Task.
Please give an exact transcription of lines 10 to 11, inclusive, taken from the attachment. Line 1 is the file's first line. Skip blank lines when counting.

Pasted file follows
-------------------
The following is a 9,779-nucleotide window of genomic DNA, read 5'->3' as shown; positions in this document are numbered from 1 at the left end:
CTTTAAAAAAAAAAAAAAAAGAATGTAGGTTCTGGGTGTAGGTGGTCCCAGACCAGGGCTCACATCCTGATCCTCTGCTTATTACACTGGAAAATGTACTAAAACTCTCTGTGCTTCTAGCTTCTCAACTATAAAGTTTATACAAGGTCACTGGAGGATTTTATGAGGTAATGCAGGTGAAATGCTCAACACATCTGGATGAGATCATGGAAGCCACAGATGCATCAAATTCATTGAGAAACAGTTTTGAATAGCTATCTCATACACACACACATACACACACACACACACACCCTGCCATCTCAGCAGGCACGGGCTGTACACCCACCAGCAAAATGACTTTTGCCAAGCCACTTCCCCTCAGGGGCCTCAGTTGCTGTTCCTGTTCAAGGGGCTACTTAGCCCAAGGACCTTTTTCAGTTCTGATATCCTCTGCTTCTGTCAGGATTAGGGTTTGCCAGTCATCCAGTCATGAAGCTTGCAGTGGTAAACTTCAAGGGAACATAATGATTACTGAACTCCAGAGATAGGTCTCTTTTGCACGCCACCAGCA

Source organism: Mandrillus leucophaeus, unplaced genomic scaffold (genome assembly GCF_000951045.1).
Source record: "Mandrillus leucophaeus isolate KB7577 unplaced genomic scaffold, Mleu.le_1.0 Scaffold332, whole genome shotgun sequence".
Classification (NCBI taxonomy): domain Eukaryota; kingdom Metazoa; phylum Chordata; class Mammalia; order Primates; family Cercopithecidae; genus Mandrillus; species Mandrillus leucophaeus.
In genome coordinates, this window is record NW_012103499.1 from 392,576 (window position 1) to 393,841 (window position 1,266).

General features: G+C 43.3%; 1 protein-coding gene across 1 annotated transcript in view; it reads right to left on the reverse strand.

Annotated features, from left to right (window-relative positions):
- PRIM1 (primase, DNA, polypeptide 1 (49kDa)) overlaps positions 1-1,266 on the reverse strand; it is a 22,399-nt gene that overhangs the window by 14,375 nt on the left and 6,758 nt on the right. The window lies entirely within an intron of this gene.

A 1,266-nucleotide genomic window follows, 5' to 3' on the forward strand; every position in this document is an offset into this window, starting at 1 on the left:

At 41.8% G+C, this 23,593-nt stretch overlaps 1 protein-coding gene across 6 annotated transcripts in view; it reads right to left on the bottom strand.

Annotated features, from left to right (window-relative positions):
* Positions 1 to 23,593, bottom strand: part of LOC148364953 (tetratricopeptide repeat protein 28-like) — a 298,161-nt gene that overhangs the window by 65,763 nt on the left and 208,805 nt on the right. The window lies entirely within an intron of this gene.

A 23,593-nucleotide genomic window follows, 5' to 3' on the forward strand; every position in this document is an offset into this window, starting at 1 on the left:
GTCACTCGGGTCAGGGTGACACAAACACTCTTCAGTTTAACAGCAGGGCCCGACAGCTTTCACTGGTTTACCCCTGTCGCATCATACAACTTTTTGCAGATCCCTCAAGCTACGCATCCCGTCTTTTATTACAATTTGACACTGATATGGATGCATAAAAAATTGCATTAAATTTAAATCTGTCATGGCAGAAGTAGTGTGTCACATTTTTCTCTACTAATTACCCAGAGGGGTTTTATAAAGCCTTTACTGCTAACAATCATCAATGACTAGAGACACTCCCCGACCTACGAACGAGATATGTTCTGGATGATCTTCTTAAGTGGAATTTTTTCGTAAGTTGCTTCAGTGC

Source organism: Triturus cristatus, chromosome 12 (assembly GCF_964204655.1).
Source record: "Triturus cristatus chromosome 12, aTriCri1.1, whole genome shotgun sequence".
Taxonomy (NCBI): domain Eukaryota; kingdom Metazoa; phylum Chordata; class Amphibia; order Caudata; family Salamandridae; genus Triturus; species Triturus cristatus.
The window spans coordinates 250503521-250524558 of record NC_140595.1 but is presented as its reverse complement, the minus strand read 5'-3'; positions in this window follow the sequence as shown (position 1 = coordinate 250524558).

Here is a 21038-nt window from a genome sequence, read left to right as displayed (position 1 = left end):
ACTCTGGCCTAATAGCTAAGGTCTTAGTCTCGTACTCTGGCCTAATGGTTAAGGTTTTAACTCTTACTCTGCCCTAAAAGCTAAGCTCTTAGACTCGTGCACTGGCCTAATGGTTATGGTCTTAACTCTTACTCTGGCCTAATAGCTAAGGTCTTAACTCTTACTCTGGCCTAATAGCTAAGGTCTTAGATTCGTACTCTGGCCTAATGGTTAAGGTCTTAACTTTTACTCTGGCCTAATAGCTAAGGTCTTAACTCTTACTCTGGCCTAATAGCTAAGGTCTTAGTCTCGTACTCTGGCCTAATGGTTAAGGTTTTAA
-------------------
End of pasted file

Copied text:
A 1,266-nucleotide genomic window follows, 5' to 3' on the forward strand; every position in this document is an offset into this window, starting at 1 on the left:

At 41.8% G+C, this 23,593-nt stretch overlaps 1 protein-coding gene across 6 annotated transcripts in view; it reads right to left on the bottom strand.